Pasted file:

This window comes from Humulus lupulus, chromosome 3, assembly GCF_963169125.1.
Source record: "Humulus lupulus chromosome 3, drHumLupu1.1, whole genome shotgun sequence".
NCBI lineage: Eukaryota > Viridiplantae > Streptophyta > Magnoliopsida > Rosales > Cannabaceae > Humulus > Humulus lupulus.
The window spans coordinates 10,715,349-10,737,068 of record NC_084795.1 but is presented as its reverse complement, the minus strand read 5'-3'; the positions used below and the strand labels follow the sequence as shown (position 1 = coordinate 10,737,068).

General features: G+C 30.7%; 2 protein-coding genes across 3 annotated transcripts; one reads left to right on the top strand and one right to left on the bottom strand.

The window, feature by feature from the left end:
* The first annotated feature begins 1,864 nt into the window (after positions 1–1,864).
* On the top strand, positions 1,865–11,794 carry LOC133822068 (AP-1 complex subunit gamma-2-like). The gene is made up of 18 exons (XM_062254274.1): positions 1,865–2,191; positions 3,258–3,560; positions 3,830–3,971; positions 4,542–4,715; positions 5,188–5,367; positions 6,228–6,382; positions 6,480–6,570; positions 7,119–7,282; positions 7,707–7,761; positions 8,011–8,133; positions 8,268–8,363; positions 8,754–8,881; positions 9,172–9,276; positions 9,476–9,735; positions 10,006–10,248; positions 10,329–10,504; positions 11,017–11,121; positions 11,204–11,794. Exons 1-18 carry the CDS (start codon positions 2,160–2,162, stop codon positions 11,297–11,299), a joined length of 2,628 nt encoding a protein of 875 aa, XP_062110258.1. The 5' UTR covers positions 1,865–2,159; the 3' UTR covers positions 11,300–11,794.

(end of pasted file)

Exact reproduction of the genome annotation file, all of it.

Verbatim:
This window comes from Humulus lupulus, chromosome 3, assembly GCF_963169125.1.
Source record: "Humulus lupulus chromosome 3, drHumLupu1.1, whole genome shotgun sequence".
NCBI lineage: Eukaryota > Viridiplantae > Streptophyta > Magnoliopsida > Rosales > Cannabaceae > Humulus > Humulus lupulus.
The window spans coordinates 10,715,349-10,737,068 of record NC_084795.1 but is presented as its reverse complement, the minus strand read 5'-3'; the positions used below and the strand labels follow the sequence as shown (position 1 = coordinate 10,737,068).

General features: G+C 30.7%; 2 protein-coding genes across 3 annotated transcripts; one reads left to right on the top strand and one right to left on the bottom strand.

The window, feature by feature from the left end:
* The first annotated feature begins 1,864 nt into the window (after positions 1–1,864).
* On the top strand, positions 1,865–11,794 carry LOC133822068 (AP-1 complex subunit gamma-2-like). The gene is made up of 18 exons (XM_062254274.1): positions 1,865–2,191; positions 3,258–3,560; positions 3,830–3,971; positions 4,542–4,715; positions 5,188–5,367; positions 6,228–6,382; positions 6,480–6,570; positions 7,119–7,282; positions 7,707–7,761; positions 8,011–8,133; positions 8,268–8,363; positions 8,754–8,881; positions 9,172–9,276; positions 9,476–9,735; positions 10,006–10,248; positions 10,329–10,504; positions 11,017–11,121; positions 11,204–11,794. Exons 1-18 carry the CDS (start codon positions 2,160–2,162, stop codon positions 11,297–11,299), a joined length of 2,628 nt encoding a protein of 875 aa, XP_062110258.1. The 5' UTR covers positions 1,865–2,159; the 3' UTR covers positions 11,300–11,794.